G'day,

My estimating graph has undergone further refinement, so here is it.

Basically, any fabricator or builder worth anything will have a quantity surveyor go over the tender documents, so they will know exactly (or almost exactly) the tonneage of steel involved. They will also know the total linear metres of steel involved. If they don't and you have the drawings to quote off, you can measure and scale off physical drawings, or use a program like Bluebeam PDF Revu (CAD Edition) and actually measure off the stick drawing that are provided. Using the total tonneage and the total linear metres you have been given or provided to you, you come up with an average kg/m for the job.

You then go to the graph and establish which range you fall into and this gives you the hours per tonne to prepare the details (model and details). You then multiply that figure by whatever your hourly rate might be to quote on a $/tonne basis.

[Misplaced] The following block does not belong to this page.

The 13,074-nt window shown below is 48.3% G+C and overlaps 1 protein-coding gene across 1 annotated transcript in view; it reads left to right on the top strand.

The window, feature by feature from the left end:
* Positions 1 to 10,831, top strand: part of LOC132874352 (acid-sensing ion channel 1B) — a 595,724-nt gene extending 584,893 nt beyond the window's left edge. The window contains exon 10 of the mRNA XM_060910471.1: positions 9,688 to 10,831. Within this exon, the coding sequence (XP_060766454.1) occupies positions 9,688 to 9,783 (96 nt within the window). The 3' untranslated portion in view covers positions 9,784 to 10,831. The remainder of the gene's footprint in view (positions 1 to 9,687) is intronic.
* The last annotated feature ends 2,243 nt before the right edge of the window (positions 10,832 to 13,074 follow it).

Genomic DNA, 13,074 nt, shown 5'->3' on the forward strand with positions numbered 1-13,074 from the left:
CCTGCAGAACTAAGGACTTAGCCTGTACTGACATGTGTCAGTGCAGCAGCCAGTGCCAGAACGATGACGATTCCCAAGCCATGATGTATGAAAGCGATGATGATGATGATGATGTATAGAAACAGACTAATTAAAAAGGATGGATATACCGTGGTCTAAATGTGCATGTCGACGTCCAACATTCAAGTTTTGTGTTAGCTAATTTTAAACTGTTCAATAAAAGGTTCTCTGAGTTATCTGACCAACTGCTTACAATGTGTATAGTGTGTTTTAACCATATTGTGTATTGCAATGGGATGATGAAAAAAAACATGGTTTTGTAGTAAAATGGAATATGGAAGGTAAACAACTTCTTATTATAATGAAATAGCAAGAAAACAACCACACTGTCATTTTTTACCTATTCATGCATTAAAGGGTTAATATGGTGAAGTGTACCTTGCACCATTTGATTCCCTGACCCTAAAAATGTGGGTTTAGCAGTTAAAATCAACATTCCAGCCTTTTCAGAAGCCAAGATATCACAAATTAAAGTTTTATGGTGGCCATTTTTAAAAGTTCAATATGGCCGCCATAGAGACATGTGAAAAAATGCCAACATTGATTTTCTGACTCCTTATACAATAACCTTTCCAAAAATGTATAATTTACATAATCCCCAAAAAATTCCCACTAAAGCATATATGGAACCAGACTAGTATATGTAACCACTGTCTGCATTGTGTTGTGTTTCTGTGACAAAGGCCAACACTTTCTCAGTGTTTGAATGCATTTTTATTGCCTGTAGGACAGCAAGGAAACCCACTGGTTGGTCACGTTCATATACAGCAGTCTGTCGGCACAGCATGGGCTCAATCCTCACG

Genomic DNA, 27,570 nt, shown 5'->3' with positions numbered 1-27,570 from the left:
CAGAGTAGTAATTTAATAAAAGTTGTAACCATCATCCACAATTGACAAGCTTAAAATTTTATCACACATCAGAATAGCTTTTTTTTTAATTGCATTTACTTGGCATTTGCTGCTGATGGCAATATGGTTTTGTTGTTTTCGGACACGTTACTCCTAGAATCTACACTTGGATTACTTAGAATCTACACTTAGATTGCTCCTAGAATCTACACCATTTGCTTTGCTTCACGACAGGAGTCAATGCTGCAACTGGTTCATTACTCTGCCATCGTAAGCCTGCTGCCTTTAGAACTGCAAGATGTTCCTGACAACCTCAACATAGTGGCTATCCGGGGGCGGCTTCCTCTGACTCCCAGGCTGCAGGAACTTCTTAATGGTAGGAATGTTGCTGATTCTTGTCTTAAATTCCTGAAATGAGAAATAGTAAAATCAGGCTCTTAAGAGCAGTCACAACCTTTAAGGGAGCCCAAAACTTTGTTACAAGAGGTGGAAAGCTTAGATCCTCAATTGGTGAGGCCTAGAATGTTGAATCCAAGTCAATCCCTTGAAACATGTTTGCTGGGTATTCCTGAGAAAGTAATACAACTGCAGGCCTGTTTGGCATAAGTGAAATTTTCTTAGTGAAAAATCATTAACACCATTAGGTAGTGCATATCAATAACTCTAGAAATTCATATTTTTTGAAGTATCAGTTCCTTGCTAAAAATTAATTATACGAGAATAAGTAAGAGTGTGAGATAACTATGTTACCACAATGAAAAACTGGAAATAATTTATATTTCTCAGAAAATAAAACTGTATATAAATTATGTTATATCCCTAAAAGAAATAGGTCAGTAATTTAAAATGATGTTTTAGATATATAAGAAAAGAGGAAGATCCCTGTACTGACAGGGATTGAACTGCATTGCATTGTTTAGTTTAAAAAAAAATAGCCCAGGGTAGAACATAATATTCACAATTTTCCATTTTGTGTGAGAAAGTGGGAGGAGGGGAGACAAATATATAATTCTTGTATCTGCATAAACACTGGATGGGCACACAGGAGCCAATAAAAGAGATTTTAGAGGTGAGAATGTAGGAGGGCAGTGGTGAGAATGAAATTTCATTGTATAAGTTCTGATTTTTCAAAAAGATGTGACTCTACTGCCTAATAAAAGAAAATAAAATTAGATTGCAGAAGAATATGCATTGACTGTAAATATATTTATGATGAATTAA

If you are not given a tonneage because the builder wants to catch you out, you can guestimate an average kg/m and go from there.

In any case, you should include a clause in your quote that is effectively a "rise and fall" clause to cover increases or decreases in tonneage, and even here specify that the tonneage is based on calculated tonneage using a steel bulk density of 7.85 tonnes/cubic metre.

Summarising the graph, it goes like this:

Avg. kg/m^3 ................. h/t

---------------------------------------

> 80 ........................... 4

70 - 80 ........................ 5

60 - 70 ........................ 6.25

50 - 60 ........................ 7.25

40 - 50 ........................ 8.5

30 - 40 ........................ 9.5

20 - 30 ........................ 10.75

10 - 20 ........................ 11.75

0 - 10 ......................... 13

You can decide what to do if the value falls on a boundary

Anyhow, it is a method of getting consistent costs for detailing.